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Wednesday, August 24, 2022

Self-Driving Cars in Terrorists’ Future Also

self-driving cars

Morning Coffee is a robust blend of links to news around the Internet concerning the Naval Air Station Patuxent River Morning Coffee logoeconomic community. The opinions expressed here do not reflect opinions of the Leader’s owners or staff.

Autonomous vehicles will be one of the most important and disruptive technologies in the future, a forecast not lost on terrorist groups looking at self-driving cars in place of suicide bombers, or for ramming attacks, reports the Cipher Brief.

Russia repeatedly fails to concur with Japan, South Korea, North Korea, and the US about the reach of North Korea’s Hwasong-14 ICBM test last July, reports c4isrnet.com. Russia, alone, says the missile was only intermediate range, not intercontinental. The Diplomat offers possibilities of what this might mean, be it technical error, political gamesmanship, or a genuine deficiency in Russian capability to accurately assess the missile.

The Indian Air Force seeks a domestic firm for replacement of its obsolete Russian air defense system, reports Defense News. The $1.5 billion buy of new-generation, close-in weapon systems looks to domestic firms to team up with overseas manufactures to replace the Russian L-70 and ZU-23-2B air defense systems.

Sixty veterans will have a shot at receiving a free medical cannabis card evaluation from Oahu-based cannabis organizations, reports Honolulu Civic Beat. Medical evaluations are usually the most expensive step for veterans seeking medical cannabis, usually for treatment of pain and post traumatic stress disorder.

Maryland Matters guest commentary by Matt Mossburg reports on the opioid epidemic and why we are losing.

North Korea reopened a border hotline with South Korea, restoring a channel of direct dialogue and signaling a possible thaw in relations between the two Koreas, reports The New York Times. The return of the telephone hotline at the village of Panmunjom, which straddles the Demilitarized Zone, the world’s most heavily guarded border, came two days after North Korea’s leader, Kim Jong Un, made a rare overture to the South in his New Year’s day speech.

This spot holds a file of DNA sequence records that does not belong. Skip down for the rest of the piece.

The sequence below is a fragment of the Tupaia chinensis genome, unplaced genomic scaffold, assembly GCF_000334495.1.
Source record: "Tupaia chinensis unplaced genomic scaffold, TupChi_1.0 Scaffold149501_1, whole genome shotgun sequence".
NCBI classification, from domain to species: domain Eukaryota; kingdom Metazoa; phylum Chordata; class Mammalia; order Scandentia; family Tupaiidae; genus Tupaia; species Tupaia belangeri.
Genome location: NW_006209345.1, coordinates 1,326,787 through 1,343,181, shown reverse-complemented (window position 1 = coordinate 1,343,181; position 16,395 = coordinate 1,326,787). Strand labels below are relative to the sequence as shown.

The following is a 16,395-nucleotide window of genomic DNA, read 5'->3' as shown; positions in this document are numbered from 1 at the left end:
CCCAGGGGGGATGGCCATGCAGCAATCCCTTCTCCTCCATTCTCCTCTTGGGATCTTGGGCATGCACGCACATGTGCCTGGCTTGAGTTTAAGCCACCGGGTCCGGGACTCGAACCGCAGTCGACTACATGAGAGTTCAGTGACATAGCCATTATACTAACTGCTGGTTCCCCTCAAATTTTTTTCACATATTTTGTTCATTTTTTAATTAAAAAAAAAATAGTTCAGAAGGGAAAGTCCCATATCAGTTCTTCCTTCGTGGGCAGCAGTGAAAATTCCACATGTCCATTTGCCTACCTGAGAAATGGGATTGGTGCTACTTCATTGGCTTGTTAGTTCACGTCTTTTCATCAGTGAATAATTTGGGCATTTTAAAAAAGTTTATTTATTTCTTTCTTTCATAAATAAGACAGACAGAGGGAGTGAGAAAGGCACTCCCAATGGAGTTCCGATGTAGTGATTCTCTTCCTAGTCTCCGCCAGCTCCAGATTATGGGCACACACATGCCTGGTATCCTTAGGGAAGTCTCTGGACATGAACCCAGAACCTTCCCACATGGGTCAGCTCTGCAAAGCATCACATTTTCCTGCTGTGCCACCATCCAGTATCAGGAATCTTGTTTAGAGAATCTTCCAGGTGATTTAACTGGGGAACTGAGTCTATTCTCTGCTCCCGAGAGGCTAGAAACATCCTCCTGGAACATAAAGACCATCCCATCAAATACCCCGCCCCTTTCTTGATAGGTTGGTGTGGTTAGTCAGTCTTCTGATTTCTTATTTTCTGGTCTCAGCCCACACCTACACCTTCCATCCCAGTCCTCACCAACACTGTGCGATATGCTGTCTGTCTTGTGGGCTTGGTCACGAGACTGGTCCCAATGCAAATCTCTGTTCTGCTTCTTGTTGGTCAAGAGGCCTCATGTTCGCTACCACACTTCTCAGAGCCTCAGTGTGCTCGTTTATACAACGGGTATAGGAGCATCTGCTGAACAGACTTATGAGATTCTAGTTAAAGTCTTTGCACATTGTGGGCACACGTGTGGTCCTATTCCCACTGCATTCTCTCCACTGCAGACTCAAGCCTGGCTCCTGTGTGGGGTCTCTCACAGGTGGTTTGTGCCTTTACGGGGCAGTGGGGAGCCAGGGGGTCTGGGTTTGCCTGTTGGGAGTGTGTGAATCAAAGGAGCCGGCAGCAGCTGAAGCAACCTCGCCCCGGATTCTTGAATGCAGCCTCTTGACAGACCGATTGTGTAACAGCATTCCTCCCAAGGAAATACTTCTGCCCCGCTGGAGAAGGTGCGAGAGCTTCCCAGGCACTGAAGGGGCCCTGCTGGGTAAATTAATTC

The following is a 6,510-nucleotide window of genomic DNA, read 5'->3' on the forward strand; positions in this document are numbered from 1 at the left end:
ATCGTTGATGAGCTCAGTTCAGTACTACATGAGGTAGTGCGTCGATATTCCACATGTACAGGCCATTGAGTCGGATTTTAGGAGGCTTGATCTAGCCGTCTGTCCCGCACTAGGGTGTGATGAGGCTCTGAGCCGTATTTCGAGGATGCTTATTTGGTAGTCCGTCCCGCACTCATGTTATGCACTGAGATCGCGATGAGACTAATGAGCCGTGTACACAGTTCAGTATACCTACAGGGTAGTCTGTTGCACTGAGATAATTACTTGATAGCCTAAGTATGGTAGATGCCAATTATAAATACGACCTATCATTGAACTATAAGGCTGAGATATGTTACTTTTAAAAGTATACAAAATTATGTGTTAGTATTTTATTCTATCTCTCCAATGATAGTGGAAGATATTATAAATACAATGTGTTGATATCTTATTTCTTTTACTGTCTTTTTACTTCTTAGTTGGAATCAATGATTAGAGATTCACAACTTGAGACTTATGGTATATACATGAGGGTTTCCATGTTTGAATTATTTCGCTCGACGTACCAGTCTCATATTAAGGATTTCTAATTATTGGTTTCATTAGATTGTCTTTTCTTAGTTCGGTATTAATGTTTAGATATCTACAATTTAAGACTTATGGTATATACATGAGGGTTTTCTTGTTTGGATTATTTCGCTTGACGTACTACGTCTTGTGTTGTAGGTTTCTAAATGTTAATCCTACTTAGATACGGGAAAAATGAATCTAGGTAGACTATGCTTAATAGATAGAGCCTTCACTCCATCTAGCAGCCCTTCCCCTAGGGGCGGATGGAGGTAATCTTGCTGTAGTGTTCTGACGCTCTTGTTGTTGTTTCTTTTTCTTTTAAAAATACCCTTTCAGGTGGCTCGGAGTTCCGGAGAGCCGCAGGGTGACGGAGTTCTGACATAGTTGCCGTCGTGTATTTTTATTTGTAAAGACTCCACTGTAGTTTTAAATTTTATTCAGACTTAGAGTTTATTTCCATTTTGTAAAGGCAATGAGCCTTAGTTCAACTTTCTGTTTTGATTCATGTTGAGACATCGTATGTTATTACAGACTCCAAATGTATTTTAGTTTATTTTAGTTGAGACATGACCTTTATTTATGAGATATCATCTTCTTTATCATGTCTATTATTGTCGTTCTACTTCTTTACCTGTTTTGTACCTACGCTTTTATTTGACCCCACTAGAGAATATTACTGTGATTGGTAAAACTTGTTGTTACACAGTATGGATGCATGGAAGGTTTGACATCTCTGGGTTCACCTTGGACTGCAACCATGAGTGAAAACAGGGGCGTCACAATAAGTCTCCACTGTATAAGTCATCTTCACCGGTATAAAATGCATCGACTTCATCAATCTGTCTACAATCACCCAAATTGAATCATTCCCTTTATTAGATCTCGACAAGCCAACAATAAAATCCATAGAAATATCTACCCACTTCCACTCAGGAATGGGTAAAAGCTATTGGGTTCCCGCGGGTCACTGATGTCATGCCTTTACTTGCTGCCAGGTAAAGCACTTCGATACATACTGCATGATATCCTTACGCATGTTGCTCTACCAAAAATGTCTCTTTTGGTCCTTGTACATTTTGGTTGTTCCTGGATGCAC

NSA’s top talent is leaving because of low pay, slumping morale, and unpopular reorganization, reports The Washington Post. Since 2015, the National Security Agency has lost several hundred hackers, engineers, and data scientists, according to current and former US officials with knowledge of the matter. The potential impact on national security is significant. Headquartered at Fort Meade in Maryland, the NSA employs a civilian workforce of about 21,000 there and is the largest producer of intelligence among the nation’s 17 spy agencies.

Thomas Harker, left, is formally sworn in Jan. 2, 2018, as assistant secretary of the Navy for financial management and comptroller (FM&C) by Secretary of the Navy Richard V. Spencer during a ceremony at the Pentagon. The US Senate confirmed Harker as assistant secretary of the Navy for FM&C in December 2017. (US Navy photo by Mass Communication Specialist 1st Class Raymond D. Diaz III)

US Central Command plans a more aggressive Afghan military pressuring Taliban and other insurgents over the normally quieter months of Afghanistan’s winter, followed by an offensive in the spring, to change the course of a war now entering its 17th year, reports Military Times.

Tricare allotment snafu hits more than 4,000 Prime beneficiaries, reports Military Times, requiring these 4,000 beneficiaries in the former North region to make a one-time payment to cover their January enrollment fees due to mistakes made during the transition to the new Tricare East region contractor.

DoD’s inspector general to review readiness problems at Military Sealift Command, reports Navy Times. A Government Accountability Office report revealed a spike in readiness issues over the past five years for ships that provide critical at-sea resupplies of fuel, ammo and other essentials. Equipment casualties have almost doubled over the past four years.

Australian Army adopts Marine Corps-style hand-to-hand combat training, reports Marine Times. The program teaches Marines to engage the enemy with hand-to-hand combat, edged weapons, and weapons of opportunity.


Melwood Inc., Upper Marlboro, Maryland, was awarded an $18,552,775 firm-fixed-price contract for base operations at Fort Meade, Maryland. One bid was solicited with one bid received. Work will be performed in Fort Meade, Maryland, with an estimated completion date of Dec. 31, 2018. Fiscal 2018 operations and maintenance (Army) funds in the amount of $9,472,666 were obligated at the time of the award. US Army Mission and Installation Contracting Command, Fort Belvoir, Virginia, is the contracting activity (W91QV1-18-C-0008).

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